I’m know you’re complaining on Twitter about people who aren’t reading your piece, but it seems you didn’t read 538’s piece very closely and if you did it’s clear you don’t understand it. For your link on evaluating the whether pollsters are consistently missing in favor of one candidate or the other:
“In the Democratic race, the polls had a 1.8 percentage point bias toward Clinton (and against Sanders) overall. However, it varied significantly based on the demographic makeup of the state, with Clinton outperforming her polls in diverse states and Sanders beating his in whiter ones. Specifically, in states where at least 25 percent of the population is black or Hispanic,4 the polls had a pro-Sanders, anti-Clinton bias of 5.7 percentage points. But they had an 8.2 percentage point bias toward Clinton, and against Sanders, in states where less than 25 percent of the population is black or Hispanic.”
A 1.8% of bias toward Clinton is far less than the 10.6% you’re throwing around and it’s nowhere near high enough to assume Bernie still has a chance of winning if underlying factors don’t change. (You do consider this possibility, but ignore the chance of Bernie making his own gaffe that could hurt him, Trump finally attacking him in full force, or that Clinton could do something very good that draws support toward her. This applies to both voters and superdelegates.)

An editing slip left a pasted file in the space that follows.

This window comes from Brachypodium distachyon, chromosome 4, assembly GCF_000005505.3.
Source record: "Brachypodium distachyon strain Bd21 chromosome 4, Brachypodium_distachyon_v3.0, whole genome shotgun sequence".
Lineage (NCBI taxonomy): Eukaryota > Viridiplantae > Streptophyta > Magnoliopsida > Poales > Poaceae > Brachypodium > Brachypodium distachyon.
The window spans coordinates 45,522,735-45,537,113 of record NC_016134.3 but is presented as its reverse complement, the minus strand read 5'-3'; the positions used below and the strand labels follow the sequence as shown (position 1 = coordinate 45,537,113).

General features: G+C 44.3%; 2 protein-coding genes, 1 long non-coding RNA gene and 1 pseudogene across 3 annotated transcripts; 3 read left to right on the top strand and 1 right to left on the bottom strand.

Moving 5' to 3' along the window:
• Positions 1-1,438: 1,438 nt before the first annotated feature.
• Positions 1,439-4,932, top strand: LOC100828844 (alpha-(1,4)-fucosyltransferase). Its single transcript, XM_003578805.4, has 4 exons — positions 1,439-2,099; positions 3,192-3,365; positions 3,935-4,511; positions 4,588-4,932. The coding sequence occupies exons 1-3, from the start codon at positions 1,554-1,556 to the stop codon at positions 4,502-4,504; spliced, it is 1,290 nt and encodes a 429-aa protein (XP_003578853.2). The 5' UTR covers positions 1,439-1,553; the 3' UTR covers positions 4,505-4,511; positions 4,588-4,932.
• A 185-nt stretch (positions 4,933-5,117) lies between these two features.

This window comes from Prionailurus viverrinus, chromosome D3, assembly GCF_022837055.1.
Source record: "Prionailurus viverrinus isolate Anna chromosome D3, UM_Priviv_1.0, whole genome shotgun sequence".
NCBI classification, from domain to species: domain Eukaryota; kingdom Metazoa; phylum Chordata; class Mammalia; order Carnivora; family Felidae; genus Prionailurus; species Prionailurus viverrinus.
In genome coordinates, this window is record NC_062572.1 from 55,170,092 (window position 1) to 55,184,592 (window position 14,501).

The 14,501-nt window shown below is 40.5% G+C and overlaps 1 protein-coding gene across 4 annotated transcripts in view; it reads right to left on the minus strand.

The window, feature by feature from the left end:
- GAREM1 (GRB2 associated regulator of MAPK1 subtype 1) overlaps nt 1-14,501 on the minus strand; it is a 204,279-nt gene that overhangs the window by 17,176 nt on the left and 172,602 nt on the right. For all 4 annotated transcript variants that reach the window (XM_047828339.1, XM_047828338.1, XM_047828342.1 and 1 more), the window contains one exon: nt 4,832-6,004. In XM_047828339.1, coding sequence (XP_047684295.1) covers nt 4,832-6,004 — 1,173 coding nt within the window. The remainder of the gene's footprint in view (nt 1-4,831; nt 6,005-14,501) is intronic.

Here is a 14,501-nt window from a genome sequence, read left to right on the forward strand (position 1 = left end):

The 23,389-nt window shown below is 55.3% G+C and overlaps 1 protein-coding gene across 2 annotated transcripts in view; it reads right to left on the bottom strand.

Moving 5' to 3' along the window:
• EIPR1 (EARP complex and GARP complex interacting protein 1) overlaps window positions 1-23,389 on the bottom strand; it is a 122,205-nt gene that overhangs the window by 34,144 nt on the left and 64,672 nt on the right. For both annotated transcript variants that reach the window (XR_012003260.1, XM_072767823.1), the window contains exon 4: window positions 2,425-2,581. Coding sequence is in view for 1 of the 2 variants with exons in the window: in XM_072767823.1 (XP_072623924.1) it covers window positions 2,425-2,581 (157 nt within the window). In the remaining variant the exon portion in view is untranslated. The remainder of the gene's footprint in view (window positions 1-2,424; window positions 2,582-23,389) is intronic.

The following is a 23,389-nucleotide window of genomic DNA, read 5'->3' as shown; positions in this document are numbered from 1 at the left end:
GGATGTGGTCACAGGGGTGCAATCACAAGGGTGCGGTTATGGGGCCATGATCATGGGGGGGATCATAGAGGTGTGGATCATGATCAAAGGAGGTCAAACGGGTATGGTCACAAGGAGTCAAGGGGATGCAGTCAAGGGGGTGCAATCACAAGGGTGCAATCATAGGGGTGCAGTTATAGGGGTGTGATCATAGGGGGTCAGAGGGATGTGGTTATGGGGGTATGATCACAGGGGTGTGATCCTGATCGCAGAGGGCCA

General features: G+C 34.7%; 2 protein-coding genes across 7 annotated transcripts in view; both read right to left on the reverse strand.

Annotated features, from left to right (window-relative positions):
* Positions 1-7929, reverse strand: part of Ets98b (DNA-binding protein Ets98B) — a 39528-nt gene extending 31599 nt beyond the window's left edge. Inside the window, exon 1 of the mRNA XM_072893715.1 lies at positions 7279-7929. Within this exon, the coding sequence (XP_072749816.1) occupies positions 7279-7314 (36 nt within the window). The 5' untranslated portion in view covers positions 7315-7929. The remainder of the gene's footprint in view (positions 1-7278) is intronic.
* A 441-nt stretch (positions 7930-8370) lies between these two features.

But the more egregious issue with this screed is that it badly mangles the idea of “margin of error” and completely misapplies it. First off, the 10.6% you cited was never the margin of error, it was the average error of individual polls. Margin of error is a specific calculation in which the error is a fixed value based on sample size. Furthermore, if you’re sampling a very small group (such as ~700 superdelegates) you have adjust your standard error down to account for the larger sample percentage (the finite population correction). So you can’t just take the standard error (which would be the correct “error” to calculate here) from a sample from millions of people and apply it to sample from about 700 people.
Of course, all of this is moot because I can find the preference of *every* superdelegate online. I don’t need to sample at all (which is why there are no superdelegate polls akin to voter polls) making it *impossible* to have a sampling error..
And no, you can’t use specific statistical terms however you want because they have very specific meanings. The fact a superdelegate may change his or her choice does not have anything to do with errors in polling. I saw you trying to make the argument on Twitter and it just obscures the breathtaking misunderstanding you have of statistics, which you have been repeatedly and correctly called out on.